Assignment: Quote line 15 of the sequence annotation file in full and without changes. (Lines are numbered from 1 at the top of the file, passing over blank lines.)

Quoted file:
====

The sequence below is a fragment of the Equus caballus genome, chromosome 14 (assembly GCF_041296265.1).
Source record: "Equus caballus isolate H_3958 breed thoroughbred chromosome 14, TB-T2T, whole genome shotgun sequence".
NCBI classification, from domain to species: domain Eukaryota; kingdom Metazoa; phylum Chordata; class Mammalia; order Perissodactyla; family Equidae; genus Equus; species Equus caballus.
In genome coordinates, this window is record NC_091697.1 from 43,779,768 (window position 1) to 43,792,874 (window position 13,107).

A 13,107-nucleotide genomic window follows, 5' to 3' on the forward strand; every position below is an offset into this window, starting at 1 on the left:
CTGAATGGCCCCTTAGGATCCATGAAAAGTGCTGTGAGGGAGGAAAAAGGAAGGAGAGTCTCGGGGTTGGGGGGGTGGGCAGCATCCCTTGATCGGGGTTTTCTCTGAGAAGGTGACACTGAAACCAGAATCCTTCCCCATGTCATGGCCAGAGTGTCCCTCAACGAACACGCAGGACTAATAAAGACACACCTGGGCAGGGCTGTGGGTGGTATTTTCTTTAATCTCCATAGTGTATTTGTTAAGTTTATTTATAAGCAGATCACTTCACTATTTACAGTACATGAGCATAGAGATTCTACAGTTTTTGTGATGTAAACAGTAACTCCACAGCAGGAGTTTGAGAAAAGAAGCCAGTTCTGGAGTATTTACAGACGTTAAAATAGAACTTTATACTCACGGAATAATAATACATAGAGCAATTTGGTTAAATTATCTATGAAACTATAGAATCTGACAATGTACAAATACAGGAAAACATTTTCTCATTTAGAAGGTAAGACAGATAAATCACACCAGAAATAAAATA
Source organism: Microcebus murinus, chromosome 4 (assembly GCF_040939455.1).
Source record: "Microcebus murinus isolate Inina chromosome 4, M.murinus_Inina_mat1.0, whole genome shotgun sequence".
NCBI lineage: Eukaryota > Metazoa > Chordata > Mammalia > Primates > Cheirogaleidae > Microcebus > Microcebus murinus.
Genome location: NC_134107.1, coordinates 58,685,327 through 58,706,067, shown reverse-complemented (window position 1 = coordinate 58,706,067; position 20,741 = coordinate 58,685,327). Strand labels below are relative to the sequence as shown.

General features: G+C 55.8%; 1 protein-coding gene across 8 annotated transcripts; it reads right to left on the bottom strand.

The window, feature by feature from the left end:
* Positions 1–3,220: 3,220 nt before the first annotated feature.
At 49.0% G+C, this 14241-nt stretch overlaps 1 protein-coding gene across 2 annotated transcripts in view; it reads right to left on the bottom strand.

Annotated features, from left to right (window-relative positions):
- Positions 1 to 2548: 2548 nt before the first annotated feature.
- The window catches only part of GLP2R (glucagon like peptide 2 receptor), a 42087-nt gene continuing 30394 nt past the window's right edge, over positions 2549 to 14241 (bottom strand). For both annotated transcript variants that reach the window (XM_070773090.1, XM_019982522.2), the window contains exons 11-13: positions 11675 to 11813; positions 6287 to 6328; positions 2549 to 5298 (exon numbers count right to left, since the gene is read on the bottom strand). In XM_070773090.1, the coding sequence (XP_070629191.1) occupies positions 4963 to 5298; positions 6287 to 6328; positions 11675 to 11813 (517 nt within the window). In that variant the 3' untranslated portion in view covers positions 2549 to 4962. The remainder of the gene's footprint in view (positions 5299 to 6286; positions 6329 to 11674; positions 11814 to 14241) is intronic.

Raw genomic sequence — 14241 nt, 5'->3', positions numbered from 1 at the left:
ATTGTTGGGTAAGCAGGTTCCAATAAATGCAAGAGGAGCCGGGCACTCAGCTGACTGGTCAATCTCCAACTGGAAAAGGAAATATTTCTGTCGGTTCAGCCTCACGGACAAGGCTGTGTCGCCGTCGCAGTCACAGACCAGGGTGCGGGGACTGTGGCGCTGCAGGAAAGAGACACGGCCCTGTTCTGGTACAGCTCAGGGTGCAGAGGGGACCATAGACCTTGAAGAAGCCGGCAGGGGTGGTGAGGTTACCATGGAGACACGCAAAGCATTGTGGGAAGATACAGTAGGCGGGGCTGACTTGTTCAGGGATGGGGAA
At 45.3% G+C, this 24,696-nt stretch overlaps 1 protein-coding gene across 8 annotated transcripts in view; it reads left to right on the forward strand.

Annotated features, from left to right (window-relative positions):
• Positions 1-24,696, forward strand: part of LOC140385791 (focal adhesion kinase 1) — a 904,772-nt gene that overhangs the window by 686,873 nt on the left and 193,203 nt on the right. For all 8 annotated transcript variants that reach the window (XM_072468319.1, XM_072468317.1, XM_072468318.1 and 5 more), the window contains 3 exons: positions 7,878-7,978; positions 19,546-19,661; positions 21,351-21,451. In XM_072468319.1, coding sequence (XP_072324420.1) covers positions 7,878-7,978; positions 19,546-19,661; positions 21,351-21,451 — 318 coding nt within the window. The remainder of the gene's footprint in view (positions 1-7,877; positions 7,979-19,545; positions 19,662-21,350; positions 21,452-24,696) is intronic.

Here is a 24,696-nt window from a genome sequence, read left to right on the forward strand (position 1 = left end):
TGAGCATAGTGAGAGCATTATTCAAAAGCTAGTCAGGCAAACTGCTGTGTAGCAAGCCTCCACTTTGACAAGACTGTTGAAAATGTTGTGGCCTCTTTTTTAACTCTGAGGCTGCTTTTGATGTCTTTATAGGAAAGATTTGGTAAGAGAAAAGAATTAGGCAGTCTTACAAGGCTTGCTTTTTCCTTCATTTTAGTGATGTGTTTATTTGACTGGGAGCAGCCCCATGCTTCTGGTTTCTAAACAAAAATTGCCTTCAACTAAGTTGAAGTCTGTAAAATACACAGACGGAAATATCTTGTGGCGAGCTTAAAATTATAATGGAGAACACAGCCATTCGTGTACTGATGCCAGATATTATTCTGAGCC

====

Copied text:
Annotated features, from left to right (window-relative positions):